Disordered proteins follow diverse transition paths as they fold and bind to a partner

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Science  12 Jun 2020:
Vol. 368, Issue 6496, pp. 1253-1257
DOI: 10.1126/science.aba3854

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Shedding light on disordered proteins

Disordered proteins often fold as they bind to a partner protein. There could be many different molecular trajectories between the unbound proteins and the bound complex. Most methods to measure transition paths rely on monitoring a single distance, making it difficult to resolve complex pathways. Kim and Chung used fast three-color single-molecule Foster resonance energy transfer (FRET) to simultaneously probe distance changes between the two ends of an unfolded protein and between each end and a probe on the partner protein. They show that binding can be initiated by diverse conformations and that the molecules are held together by non-native interactions as the disordered protein folds. This allows the association to be diffusion limited because most collisions lead to binding.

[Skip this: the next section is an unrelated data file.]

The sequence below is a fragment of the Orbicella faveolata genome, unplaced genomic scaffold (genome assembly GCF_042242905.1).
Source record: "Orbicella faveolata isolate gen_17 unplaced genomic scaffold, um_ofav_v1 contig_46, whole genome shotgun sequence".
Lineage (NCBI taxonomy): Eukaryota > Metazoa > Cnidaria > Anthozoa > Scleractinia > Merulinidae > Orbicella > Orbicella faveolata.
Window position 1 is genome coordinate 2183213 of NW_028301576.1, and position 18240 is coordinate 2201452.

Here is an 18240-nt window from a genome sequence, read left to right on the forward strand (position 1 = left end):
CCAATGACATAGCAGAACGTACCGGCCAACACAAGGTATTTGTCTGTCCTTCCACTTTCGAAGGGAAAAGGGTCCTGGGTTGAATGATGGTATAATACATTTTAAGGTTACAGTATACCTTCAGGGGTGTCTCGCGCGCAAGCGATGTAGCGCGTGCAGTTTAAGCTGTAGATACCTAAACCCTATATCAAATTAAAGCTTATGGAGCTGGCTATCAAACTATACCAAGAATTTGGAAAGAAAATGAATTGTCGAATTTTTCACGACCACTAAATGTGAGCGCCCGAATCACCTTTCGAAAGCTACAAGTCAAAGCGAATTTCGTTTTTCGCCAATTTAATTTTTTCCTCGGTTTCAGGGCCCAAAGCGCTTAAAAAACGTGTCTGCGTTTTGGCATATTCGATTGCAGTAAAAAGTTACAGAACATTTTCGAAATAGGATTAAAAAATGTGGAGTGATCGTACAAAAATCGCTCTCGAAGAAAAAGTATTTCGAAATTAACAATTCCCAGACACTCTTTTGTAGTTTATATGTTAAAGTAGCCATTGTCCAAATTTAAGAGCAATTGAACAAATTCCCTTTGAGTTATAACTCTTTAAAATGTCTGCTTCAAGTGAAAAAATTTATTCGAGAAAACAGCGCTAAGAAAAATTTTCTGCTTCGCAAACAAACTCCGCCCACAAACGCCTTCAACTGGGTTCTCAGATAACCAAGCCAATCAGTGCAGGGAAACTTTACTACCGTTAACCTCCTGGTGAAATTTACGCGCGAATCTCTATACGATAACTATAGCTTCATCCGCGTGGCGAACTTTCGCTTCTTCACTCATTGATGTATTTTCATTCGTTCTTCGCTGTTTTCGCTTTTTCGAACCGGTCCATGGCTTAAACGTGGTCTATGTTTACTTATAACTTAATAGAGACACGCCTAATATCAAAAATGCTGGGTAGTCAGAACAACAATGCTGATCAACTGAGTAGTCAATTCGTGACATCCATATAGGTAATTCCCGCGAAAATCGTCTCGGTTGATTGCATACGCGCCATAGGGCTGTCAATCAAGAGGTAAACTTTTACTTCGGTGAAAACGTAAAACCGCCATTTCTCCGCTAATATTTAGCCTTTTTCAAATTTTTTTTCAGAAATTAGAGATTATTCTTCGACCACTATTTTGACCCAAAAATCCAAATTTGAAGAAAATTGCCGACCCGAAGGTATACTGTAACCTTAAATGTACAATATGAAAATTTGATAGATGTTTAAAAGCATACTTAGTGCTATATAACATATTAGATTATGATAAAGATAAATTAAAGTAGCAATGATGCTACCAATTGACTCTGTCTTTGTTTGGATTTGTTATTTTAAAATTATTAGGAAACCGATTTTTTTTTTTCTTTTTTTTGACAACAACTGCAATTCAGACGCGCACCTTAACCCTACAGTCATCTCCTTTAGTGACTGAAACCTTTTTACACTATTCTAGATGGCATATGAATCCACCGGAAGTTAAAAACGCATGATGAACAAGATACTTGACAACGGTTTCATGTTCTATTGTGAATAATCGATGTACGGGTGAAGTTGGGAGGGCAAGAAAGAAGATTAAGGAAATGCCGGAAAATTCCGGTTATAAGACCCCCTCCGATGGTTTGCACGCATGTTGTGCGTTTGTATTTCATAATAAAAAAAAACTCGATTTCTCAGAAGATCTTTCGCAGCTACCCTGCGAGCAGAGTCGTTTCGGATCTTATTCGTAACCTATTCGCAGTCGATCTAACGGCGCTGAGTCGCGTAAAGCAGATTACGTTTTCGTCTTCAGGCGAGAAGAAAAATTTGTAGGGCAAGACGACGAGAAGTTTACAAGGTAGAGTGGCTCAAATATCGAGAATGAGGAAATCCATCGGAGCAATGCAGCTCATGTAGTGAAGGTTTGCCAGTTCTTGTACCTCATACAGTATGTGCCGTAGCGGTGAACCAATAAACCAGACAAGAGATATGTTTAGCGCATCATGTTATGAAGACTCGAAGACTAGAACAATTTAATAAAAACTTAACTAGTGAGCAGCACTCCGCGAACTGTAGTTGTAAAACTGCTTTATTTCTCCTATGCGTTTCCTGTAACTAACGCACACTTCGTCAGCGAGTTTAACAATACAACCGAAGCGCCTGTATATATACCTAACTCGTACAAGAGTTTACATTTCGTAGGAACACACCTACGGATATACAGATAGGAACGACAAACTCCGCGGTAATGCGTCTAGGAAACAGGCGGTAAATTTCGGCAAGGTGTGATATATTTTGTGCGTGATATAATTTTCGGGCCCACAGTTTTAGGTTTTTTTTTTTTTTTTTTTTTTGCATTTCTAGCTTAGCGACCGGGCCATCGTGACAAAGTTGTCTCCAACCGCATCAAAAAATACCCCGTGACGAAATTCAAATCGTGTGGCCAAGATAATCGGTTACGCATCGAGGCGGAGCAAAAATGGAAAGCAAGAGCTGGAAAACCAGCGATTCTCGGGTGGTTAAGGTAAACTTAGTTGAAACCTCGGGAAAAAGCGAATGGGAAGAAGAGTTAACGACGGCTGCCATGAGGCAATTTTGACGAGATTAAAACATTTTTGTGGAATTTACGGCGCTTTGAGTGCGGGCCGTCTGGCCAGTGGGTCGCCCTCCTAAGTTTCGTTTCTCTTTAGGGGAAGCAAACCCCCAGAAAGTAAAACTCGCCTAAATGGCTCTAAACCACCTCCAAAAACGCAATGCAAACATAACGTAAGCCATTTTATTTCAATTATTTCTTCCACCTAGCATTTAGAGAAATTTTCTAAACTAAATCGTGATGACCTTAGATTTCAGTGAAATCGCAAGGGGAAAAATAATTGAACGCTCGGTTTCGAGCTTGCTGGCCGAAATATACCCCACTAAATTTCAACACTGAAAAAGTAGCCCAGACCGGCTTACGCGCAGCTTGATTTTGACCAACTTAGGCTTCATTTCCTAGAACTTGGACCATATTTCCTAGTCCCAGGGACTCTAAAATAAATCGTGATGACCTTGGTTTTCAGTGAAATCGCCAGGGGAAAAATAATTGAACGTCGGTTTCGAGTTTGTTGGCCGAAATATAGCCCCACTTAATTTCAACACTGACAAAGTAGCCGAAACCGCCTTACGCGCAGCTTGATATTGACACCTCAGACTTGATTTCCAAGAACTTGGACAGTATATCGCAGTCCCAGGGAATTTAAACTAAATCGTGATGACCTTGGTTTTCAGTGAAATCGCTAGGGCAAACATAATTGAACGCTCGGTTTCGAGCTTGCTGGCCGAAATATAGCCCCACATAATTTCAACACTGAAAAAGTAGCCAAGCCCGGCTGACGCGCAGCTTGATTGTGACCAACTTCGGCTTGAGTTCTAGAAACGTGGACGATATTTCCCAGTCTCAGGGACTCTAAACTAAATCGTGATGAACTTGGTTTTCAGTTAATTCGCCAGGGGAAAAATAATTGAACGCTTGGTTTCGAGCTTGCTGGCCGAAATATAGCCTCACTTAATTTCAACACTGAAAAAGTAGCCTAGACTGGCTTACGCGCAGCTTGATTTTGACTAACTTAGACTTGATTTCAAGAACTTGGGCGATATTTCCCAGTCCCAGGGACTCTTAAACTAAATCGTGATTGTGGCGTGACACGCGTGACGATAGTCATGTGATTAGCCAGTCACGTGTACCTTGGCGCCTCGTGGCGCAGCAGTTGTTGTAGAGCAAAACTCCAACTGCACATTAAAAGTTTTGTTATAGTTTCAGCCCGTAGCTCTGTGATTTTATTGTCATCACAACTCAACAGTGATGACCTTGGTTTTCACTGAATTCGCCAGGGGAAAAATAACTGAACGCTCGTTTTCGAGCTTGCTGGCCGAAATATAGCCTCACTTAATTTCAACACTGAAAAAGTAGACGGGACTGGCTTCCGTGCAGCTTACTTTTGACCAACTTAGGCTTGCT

Science, this issue p. 1253


Transition paths of macromolecular conformational changes such as protein folding are predicted to be heterogeneous. However, experimental characterization of the diversity of transition paths is extremely challenging because it requires measuring more than one distance during individual transitions. In this work, we used fast three-color single-molecule Förster resonance energy transfer spectroscopy to obtain the distribution of binding transition paths of a disordered protein. About half of the transitions follow a path involving strong non-native electrostatic interactions, resulting in a transition time of 300 to 800 microseconds. The remaining half follow more diverse paths characterized by weaker electrostatic interactions and more than 10 times shorter transition path times. The chain flexibility and non-native interactions make diverse binding pathways possible, allowing disordered proteins to bind faster than folded proteins.

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